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June 2010


Climbing Mount Fuji

There is more way than one to scale a mountain. Many have several routes to the top.  Mt Fuji has four.  Along the trail, there are huts, big and small, where weary hikers can stop and rest. You can hike during the day, but most people choose to hike at night so they arrive at the summit in time to see the sunrise at about four thirty a.m.  It means the walk up starts at 10 or 11 o'clock the night before.

Of course you can also try what four people are going to do this fall.  They will climb Fuji four times in 24 hours to raise money for the Wounded Warrior Project.  That means on average it will take them six hours to go up and down. It will take us 10 to 12.  

Since I have only read about the huts and trails I will wait until we have firsthand experience before going into more detail.  I will tell you we are doing this without a guide.  The trails are marked and because there are so many other hikers we should be fine.  We will follow the pack and hope they are going in the right direction.

As this blog goes out, we should be arriving in Tokyo.  I will have more in a day or two, provided all gadgets are in working order. 

-- Diana Williams


Diana Williams heads to Mt. Fuji

Another year, another mountain and this year it is Mt Fuji in Japan. My family and I will attempt to climb Japan's highest mountain next Thursday.  We are gathering gear, climbing poles and more, and hoping that the mountain roads on Fuji will be open by next week.  Right now they are still closed.  Climbing season for many mountains is during the summer because there is less snow or none at all.  Apparently, there is still a great deal of snow on top of Fuji.  It’s a long way to go to find they have hung out a "closed to climbers" sign.  So keep fingers crossed for us.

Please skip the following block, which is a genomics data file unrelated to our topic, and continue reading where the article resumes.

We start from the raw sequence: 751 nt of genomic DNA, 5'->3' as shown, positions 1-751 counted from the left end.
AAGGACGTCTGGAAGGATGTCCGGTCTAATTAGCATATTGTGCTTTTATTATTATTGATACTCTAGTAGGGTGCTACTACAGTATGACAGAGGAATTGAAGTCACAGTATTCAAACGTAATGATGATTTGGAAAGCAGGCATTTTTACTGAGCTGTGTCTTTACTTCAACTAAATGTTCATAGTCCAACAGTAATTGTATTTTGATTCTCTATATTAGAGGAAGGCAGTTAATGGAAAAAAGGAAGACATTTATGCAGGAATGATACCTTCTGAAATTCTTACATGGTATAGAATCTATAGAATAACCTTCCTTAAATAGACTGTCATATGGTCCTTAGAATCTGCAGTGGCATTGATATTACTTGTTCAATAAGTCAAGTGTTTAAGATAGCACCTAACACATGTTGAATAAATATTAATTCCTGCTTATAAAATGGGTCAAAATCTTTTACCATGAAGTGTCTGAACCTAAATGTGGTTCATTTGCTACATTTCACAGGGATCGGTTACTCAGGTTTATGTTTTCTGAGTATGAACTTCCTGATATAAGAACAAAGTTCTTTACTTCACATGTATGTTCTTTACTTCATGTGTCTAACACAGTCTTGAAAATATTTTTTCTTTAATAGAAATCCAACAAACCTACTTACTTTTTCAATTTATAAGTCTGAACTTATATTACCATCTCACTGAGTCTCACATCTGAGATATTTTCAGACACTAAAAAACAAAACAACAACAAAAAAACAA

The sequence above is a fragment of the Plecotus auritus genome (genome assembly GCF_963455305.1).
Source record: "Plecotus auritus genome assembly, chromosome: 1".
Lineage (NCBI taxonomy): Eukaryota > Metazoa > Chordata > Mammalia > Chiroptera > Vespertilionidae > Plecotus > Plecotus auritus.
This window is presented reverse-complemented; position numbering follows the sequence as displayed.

Mt. Fuji’s climbing season runs from July 1st to August 31st.  There are four routes to the top and none of them is scenic.  More than 200 thousand people climb the mountain each summer. Think of trying to walk along crowded 5th Avenue at Christmas time. That's how jammed the trails get near the top.  Sometimes you just shuffle along with the crowd.   It will be cold, crowded, and possibly rainy, and at 12,388 feet, one or more of us may be sucking on a can of oxygen.  As my kids say, another fun hike with mom.


Majestic Mt Fuji-San is a sacred mountain.  It is named after the Buddhist fire goddess Fuchi.  Summiting is more pilgrimage than climb.  The spiritual element is what makes the crowds, the weather, and the grim rocky landscape all bearable.  At least that’s what I keep telling the family.  We will also spend some time in Tokyo and Kyoto.  My first trip to Asia, so if you have any advice, please feel free to leave a message on my Facebook page.  I am hoping all my gadgets will work on the other side of the world.


Tomorrow I’ll have more details on the hike itself. 


- Diana Williams